Garmin launches Viago, a new navigation experience at an affordable price

Garmin Viago

Garmin is a household favorite when it comes to turn-by-turn navigation and has enjoyed continued success with its StreetPilot software, which goes for $30 (or more). Since we're in a more advanced world regarding smartphone technology and components, the company has unveiled Viago, a new app for both Android and iPhones that attempts to bridge the price gap between the premium tag and what consumers usually spend on app stores.

The apps themselves cost just $1 (until July 13 when prices will increase to $2) and come with worldwide maps licensing as well as lane assistance, realistic junction views, speed limits, weather and traffic reporting. Should users wish to take advantage of more functionality, the option is there with in-app purchases. Some of the extras are pretty cool – Real Directions provides directions based on landmarks rather than street names and Active Lane Guidance simplifies junction navigation.

Another change for Garmin is a cleaner interface, something we're sure many will welcome in this new app. While it's a step in the right direction for the navigation company, there's still some way to go since the optional extras can rack up to $20 to reach a level playing field with alternative services available for free.

Source: Engadget

Rich Edmonds

Rich is UK Editor for Windows Phone Central but you'll see him on iMore and everywhere else on Mobile Nations as part of the Newsroom team!

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There are 10 comments. Add yours.

mulasien says:

Downloaded it (at just a buck, why not?) and I'll check it out. Without having tried out the app yet, the only thing that looks like it may be of higher value than the multiple free offerings out there are the downloadable offline maps.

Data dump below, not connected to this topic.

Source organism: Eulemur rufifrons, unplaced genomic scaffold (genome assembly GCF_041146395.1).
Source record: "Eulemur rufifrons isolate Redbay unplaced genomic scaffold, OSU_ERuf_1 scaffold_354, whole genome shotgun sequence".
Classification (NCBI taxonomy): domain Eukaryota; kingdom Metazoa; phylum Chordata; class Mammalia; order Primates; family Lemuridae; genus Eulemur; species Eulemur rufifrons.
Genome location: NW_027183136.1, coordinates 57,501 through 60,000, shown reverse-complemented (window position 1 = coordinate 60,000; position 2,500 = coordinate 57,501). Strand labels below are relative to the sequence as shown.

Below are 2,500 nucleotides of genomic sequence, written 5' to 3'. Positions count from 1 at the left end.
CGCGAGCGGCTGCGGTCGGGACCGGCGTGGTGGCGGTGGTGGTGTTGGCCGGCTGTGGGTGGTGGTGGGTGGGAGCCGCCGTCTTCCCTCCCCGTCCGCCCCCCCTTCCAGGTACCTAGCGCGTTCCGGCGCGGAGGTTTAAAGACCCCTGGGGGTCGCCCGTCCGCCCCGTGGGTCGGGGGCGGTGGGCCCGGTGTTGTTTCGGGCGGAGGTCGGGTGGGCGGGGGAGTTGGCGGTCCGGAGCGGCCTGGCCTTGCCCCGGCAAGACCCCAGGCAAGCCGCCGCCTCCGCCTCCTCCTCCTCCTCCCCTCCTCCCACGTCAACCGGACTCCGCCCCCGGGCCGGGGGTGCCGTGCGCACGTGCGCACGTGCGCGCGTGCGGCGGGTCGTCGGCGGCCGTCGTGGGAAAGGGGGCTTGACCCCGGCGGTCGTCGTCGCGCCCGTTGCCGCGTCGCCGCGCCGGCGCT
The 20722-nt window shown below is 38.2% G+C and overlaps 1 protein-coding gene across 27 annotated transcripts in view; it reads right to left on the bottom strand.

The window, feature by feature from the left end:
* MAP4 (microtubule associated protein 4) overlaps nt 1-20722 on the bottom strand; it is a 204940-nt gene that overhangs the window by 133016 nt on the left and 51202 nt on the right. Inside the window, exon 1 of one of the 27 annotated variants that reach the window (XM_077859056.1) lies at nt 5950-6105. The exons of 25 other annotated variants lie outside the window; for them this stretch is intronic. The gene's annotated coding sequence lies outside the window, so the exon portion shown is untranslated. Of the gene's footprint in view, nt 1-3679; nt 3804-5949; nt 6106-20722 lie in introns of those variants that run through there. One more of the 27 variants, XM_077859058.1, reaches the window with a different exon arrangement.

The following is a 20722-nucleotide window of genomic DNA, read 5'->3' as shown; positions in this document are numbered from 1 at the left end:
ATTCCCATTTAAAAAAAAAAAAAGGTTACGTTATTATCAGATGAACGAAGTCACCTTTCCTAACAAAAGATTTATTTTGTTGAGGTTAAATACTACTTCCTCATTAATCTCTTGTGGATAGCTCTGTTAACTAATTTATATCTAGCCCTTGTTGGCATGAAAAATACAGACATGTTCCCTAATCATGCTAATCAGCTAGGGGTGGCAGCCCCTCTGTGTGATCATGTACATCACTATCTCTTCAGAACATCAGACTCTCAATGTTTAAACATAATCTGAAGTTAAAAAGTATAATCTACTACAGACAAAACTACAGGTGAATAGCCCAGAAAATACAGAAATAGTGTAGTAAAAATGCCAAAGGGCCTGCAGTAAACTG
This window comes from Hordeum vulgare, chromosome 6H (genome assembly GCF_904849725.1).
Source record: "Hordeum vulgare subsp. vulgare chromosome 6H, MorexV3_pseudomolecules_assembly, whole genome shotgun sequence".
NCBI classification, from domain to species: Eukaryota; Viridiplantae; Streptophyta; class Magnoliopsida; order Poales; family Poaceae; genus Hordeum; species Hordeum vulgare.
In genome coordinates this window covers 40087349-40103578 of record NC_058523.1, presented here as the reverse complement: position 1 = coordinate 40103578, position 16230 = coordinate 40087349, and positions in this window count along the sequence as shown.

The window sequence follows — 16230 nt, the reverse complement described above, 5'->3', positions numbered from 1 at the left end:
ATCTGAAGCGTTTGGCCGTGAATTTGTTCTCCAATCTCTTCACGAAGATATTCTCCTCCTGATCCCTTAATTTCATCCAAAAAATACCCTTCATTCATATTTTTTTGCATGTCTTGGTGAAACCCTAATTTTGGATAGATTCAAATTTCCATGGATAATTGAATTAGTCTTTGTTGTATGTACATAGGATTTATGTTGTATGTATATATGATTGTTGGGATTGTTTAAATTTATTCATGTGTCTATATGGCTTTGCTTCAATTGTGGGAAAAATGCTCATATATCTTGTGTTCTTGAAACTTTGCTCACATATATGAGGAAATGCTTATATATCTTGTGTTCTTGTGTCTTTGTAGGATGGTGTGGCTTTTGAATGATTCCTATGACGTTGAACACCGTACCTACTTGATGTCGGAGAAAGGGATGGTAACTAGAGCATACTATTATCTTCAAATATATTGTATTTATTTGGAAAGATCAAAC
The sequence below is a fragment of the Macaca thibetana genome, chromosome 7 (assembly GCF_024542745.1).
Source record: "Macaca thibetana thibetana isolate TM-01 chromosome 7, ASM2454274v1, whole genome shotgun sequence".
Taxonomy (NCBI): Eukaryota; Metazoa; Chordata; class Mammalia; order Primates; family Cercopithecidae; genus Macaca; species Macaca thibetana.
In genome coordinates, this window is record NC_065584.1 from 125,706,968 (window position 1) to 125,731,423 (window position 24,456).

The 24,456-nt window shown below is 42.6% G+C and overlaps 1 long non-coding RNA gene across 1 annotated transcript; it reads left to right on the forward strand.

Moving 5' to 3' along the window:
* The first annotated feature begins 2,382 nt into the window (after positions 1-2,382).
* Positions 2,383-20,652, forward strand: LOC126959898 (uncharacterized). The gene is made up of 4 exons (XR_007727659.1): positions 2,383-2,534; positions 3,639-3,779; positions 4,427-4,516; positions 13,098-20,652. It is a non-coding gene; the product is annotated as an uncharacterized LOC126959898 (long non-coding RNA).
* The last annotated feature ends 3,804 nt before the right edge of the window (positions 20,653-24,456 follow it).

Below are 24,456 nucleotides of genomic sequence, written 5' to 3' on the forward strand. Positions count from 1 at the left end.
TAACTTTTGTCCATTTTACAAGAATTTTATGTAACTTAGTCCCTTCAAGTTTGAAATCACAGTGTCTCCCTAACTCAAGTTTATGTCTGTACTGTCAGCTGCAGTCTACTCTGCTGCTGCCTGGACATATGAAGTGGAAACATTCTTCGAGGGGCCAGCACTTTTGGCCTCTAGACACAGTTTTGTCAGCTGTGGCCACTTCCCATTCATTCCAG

mulasien says:

OK, played with it a little bit. The IAP's are a bit much considered what you get for free from Apple and Google. $10 for offline maps isn't too bad. Another $10 for knowing what lane to be in for my next turn and speed limit awareness is a bit much. Another $10 for live traffic (which Google and Apple does for free), unless their traffic service is leagues better is also a bit much.

Furthermore, when I ask where I'm at, it keeps thinking I'm somewhere in Germany (I'm in Kansas City), so that doesn't bode well.

Unless I was a heavy road warrior day in and day out, I have trouble seeing the value in this app. I'll use it to navigate home this afternoon and see how the experience is.

ejraney says:

Thanks, you saved me a buck!!

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OreoMuncher says:

Wish apple would data source from garmin :( I can't even understand siri in the car, it's phonetics are just screwed up.

dahauss says:

I gave up on GARMIN APPS for the iphone.. they cost too much and take up too much space on the phone. I have since switched to SYGIC which uses TOMTOM maps, TOMTOM TRAFFIC and is just great.. I also use WAZE sometimes when I want the crowd sourced traffic. TOMTOM does have a sort of crowd sourced traffic thing but more then one person needs to report the same issue for it to show on the map.

Guacho says:

I live in the US but planning a trip to Europe soon, will I be able to download the Europe maps and access them offline?? I noticed it's 10 dollars for that and that's actually sounds good..

hobojo says:

Is this supposed to be a replacement to the existing Garmin app?

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dalyapp says:

Exactly. I paid for the existing Garmin app years ago so I would have offline maps. Will that app still be updated?

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NathanMaps says:

For offline travel maps and GPS navigation you can’t go past Pocket Earth. It highly compressed, full wikipedia and wikitravel, and over a million points of interest for the price of a coffee. Check it out. http://pocketearth.com/

ba_hamilton says:

Yet another app that you can be pulled over and given a ticket for using while driving.